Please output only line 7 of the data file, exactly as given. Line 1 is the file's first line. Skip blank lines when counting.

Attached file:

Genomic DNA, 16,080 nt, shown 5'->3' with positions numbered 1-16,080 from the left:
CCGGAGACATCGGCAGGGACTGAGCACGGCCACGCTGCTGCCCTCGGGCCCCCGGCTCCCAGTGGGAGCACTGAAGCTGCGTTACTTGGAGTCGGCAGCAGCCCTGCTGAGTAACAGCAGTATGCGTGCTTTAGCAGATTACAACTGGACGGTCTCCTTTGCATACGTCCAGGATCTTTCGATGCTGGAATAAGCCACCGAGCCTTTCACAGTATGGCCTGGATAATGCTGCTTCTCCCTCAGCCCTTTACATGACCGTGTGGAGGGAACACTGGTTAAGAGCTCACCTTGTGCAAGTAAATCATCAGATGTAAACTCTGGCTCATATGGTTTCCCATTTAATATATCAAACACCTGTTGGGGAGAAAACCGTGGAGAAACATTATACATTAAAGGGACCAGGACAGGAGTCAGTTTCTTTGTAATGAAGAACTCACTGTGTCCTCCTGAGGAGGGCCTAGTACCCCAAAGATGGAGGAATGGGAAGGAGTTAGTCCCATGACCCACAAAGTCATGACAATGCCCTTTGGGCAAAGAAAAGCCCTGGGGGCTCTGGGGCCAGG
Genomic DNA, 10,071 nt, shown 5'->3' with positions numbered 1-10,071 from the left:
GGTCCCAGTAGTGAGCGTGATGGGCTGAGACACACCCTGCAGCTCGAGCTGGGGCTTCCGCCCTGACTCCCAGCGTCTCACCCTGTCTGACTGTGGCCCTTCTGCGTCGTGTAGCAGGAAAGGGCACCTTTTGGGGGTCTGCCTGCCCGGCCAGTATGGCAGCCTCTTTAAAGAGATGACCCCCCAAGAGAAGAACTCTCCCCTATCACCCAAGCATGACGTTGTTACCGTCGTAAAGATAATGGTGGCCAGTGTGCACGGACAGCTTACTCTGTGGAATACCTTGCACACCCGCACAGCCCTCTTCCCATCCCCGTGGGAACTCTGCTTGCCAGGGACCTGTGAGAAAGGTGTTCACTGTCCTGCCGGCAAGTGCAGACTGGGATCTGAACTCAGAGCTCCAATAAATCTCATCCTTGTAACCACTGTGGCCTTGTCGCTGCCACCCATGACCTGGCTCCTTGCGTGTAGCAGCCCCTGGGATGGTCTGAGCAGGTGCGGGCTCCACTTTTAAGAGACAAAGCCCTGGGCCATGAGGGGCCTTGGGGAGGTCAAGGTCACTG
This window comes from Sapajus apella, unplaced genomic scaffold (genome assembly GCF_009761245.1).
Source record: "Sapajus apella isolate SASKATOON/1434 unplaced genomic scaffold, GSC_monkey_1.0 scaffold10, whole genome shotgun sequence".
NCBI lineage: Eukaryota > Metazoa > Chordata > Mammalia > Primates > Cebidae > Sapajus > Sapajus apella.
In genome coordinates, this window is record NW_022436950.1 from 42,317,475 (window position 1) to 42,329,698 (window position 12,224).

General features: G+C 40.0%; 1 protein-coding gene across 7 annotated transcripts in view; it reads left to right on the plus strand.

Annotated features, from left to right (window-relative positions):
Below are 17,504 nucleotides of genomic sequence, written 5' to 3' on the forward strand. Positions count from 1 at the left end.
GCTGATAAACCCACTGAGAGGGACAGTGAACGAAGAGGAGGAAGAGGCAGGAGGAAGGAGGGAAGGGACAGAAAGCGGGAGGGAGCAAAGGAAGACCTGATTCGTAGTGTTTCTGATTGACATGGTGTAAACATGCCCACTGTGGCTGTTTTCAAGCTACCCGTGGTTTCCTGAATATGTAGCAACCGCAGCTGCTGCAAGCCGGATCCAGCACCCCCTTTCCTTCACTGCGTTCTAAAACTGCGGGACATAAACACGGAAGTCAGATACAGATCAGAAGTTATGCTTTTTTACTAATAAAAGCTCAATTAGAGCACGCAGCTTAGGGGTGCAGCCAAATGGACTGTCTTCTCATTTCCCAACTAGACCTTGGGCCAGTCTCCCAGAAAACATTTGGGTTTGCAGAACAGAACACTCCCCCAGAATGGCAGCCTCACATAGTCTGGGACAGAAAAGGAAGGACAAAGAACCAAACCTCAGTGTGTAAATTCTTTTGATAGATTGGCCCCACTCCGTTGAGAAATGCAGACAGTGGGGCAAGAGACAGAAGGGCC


NCBI lineage: Eukaryota > Metazoa > Chordata > Mammalia > Primates > Cebidae > Sapajus > Sapajus apella.